Somehow this makes me think about some of my customers. For example, there was an elder man living in a special unit for people with memory disorders. He was seriously injured in WWII, having a splinter hit his heart, flown to a Swedish hospital where they managed to save his life. After that he had made his living working hard and raising a family. Now, with his memory already slightly failing, he was living in a small room along a long corridor. I never heard him complain about his life, no, instead he spent a lot of time cutting colorful pictures from magazines and glueing them into an album, thus making picture books of his own. And so many times he put a c-casette in a player, turned the volume up, listening to old dance music - and when he did so the nurses working at the unit opened his door so that they can also enjoy the music. And that was his life to the very end, having good time and creating a cheerful atmosphere around him - until his heart finally just stopped.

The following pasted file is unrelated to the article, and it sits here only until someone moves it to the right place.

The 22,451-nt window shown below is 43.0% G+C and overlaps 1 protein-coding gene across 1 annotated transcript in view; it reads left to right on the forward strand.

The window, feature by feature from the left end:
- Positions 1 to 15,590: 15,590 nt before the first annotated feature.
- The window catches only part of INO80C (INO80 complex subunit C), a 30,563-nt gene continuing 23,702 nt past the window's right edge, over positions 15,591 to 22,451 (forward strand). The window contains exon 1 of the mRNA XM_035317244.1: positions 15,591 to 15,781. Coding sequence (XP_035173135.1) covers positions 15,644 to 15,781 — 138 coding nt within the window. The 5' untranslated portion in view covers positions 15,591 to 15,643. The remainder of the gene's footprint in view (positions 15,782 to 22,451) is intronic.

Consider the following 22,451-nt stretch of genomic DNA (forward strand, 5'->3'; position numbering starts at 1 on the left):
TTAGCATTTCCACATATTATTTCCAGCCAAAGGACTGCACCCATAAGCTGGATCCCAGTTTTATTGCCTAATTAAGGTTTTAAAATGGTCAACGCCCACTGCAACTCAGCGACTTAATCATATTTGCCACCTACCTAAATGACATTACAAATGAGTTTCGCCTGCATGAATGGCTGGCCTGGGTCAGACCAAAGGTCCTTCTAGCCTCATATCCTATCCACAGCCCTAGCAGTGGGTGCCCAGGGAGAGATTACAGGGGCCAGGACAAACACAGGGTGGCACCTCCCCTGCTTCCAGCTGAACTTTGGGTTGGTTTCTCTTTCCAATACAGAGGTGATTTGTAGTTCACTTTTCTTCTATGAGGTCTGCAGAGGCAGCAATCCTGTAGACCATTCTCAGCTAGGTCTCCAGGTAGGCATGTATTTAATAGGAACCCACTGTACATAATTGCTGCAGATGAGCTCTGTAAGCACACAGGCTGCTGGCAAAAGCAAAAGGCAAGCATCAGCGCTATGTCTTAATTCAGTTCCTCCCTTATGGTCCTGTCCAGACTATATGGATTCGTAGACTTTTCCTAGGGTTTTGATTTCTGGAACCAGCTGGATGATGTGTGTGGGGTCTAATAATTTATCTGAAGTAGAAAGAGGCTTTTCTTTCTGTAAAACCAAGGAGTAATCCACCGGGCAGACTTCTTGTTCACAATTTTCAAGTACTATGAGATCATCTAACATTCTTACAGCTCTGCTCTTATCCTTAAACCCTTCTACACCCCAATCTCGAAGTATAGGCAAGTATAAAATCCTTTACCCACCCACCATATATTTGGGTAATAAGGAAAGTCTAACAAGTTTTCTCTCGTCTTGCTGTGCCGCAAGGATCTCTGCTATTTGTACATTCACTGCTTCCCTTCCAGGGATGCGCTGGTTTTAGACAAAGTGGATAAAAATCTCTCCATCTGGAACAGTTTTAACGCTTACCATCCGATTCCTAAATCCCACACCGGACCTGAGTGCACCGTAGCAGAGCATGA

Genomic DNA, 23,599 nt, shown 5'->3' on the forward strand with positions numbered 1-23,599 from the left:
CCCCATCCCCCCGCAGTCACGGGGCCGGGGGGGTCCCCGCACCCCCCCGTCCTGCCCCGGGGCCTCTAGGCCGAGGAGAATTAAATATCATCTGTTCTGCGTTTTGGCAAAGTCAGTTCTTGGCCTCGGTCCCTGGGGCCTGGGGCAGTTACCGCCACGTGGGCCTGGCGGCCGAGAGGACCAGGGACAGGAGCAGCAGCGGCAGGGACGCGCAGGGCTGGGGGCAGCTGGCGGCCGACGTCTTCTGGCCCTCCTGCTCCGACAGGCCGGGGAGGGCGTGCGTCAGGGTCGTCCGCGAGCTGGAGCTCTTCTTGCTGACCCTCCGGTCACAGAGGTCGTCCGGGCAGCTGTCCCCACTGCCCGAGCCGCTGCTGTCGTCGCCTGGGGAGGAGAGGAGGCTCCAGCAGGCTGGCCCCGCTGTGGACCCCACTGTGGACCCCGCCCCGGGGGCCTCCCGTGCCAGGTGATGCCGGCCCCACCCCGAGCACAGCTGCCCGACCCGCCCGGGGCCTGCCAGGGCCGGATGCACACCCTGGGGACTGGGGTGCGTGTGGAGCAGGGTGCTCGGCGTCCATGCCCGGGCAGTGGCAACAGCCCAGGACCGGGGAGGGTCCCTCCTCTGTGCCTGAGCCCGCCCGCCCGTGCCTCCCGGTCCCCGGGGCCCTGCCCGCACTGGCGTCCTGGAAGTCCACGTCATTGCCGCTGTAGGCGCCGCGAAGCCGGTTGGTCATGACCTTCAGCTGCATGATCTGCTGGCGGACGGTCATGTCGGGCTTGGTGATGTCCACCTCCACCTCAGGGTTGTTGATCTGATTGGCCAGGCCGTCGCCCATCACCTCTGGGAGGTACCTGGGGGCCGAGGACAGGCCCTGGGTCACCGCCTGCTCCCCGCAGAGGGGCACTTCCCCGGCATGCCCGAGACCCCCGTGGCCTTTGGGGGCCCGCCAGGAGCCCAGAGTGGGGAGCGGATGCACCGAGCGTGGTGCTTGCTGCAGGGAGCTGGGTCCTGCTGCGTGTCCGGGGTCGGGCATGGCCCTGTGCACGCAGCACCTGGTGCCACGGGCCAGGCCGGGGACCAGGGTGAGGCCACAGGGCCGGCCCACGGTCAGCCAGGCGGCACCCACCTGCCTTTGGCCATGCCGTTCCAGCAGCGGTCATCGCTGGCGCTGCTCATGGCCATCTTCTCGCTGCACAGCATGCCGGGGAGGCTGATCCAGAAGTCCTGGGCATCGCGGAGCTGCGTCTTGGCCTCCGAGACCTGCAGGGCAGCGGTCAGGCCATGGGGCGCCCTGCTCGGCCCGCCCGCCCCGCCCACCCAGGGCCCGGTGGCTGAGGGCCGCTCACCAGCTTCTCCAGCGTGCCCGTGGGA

So, why is it that some people manage not to fall into a state of negativity or passivity? Where do they get that energy to be positive and to create a sphere of a good atmosphere around them? As, I have seen so many people - not only elders, but adults and younger people too - who seem to be constantly unhappy about almost everything, just complaining and feeling that there is nothing to do to make things better. And myself, yes, I'm somewhere in between, trying to find ways back to this indestructible, pulsating and radiating feeling of sheer joy of life. It clearly isn't just a question of decision, and not even about adjusting ones attitude.